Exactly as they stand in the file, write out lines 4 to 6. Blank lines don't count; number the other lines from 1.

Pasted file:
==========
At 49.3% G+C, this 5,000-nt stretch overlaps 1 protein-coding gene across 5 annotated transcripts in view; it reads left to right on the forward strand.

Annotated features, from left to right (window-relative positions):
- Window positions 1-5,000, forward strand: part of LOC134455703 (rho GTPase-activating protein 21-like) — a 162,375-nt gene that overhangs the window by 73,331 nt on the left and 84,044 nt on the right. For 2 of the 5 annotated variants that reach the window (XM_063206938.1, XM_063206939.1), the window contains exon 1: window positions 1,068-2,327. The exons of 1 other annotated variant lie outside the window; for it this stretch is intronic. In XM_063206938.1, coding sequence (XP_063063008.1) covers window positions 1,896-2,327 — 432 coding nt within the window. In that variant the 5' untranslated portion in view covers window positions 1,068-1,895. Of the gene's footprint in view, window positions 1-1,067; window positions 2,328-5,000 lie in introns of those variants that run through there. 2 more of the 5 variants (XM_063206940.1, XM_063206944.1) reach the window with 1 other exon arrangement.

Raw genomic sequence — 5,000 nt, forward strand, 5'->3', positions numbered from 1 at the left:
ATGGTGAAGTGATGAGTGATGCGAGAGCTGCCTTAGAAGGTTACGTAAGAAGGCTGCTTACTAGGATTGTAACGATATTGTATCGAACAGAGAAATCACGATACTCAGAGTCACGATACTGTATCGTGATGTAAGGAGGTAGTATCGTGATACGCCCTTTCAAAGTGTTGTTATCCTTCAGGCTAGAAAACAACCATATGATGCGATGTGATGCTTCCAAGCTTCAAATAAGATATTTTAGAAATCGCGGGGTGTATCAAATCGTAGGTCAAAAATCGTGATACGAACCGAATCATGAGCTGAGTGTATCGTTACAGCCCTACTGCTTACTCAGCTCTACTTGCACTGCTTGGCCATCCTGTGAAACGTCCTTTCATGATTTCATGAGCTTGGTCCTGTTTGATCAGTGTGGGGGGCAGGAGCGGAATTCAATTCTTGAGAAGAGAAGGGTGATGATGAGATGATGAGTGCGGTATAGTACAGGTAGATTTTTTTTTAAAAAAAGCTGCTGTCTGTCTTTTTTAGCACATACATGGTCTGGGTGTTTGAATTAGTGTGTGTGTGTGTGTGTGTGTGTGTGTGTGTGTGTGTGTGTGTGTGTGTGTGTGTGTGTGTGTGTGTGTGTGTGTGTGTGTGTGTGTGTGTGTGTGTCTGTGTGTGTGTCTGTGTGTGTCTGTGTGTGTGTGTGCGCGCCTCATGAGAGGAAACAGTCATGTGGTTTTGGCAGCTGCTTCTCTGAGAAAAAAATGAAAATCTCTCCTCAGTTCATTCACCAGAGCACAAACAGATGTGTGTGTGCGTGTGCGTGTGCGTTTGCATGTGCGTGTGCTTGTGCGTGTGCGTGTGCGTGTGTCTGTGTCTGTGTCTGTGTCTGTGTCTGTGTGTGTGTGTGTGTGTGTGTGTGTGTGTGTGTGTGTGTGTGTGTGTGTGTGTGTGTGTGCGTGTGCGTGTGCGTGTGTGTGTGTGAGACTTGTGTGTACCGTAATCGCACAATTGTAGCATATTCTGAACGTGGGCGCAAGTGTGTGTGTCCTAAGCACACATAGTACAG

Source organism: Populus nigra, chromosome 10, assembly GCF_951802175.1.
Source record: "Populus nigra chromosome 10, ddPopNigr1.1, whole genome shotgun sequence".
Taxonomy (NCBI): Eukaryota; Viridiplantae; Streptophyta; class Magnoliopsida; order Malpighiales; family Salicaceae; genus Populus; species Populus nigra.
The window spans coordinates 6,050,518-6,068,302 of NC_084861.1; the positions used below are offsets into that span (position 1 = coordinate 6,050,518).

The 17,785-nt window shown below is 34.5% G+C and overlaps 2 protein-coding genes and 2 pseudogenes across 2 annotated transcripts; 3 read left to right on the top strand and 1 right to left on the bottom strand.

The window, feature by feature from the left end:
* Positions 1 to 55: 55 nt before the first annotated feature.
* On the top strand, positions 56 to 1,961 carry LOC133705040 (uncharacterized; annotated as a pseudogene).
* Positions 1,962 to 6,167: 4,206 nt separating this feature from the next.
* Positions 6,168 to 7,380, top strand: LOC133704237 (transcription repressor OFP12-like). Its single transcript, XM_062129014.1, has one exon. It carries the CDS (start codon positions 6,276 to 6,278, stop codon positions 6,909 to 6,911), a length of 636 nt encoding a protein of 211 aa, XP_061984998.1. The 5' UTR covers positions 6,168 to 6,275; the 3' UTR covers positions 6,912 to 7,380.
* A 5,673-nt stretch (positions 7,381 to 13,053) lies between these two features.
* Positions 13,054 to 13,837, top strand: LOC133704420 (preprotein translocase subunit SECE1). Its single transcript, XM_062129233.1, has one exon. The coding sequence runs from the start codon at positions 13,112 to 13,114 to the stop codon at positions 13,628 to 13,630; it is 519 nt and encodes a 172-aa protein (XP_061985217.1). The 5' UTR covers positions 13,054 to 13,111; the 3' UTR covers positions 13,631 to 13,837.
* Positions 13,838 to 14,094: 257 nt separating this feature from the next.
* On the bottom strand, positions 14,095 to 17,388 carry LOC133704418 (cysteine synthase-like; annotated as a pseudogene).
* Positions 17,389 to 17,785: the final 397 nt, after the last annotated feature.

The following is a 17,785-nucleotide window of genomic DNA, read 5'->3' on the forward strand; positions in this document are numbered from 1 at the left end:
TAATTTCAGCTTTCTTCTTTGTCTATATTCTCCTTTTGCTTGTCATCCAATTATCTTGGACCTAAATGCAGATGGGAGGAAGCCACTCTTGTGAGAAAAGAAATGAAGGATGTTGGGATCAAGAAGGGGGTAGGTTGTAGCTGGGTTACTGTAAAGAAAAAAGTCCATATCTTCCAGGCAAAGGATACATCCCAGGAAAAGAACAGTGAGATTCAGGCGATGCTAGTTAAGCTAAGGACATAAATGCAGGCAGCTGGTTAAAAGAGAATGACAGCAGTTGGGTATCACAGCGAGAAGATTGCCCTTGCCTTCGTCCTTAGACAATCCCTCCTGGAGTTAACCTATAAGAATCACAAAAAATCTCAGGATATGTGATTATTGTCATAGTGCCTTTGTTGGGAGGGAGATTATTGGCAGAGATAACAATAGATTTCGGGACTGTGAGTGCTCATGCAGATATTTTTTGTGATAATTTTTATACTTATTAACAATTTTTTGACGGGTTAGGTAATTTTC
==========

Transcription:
Raw genomic sequence — 5,000 nt, forward strand, 5'->3', positions numbered from 1 at the left:
ATGGTGAAGTGATGAGTGATGCGAGAGCTGCCTTAGAAGGTTACGTAAGAAGGCTGCTTACTAGGATTGTAACGATATTGTATCGAACAGAGAAATCACGATACTCAGAGTCACGATACTGTATCGTGATGTAAGGAGGTAGTATCGTGATACGCCCTTTCAAAGTGTTGTTATCCTTCAGGCTAGAAAACAACCATATGATGCGATGTGATGCTTCCAAGCTTCAAATAAGATATTTTAGAAATCGCGGGGTGTATCAAATCGTAGGTCAAAAATCGTGATACGAACCGAATCATGAGCTGAGTGTATCGTTACAGCCCTACTGCTTACTCAGCTCTACTTGCACTGCTTGGCCATCCTGTGAAACGTCCTTTCATGATTTCATGAGCTTGGTCCTGTTTGATCAGTGTGGGGGGCAGGAGCGGAATTCAATTCTTGAGAAGAGAAGGGTGATGATGAGATGATGAGTGCGGTATAGTACAGGTAGATTTTTTTTTAAAAAAAGCTGCTGTCTGTCTTTTTTAGCACATACATGGTCTGGGTGTTTGAATTAGTGTGTGTGTGTGTGTGTGTGTGTGTGTGTGTGTGTGTGTGTGTGTGTGTGTGTGTGTGTGTGTGTGTGTGTGTGTGTGTGTGTGTGTGTGTGTGTGTCTGTGTGTGTGTCTGTGTGTGTCTGTGTGTGTGTGTGCGCGCCTCATGAGAGGAAACAGTCATGTGGTTTTGGCAGCTGCTTCTCTGAGAAAAAAATGAAAATCTCTCCTCAGTTCATTCACCAGAGCACAAACAGATGTGTGTGTGCGTGTGCGTGTGCGTTTGCATGTGCGTGTGCTTGTGCGTGTGCGTGTGCGTGTGTCTGTGTCTGTGTCTGTGTCTGTGTCTGTGTGTGTGTGTGTGTGTGTGTGTGTGTGTGTGTGTGTGTGTGTGTGTGTGTGTGTGTGTGCGTGTGCGTGTGCGTGTGTGTGTGTGAGACTTGTGTGTACCGTAATCGCACAATTGTAGCATATTCTGAACGTGGGCGCAAGTGTGTGTGTCCTAAGCACACATAGTACAG

Source organism: Populus nigra, chromosome 10, assembly GCF_951802175.1.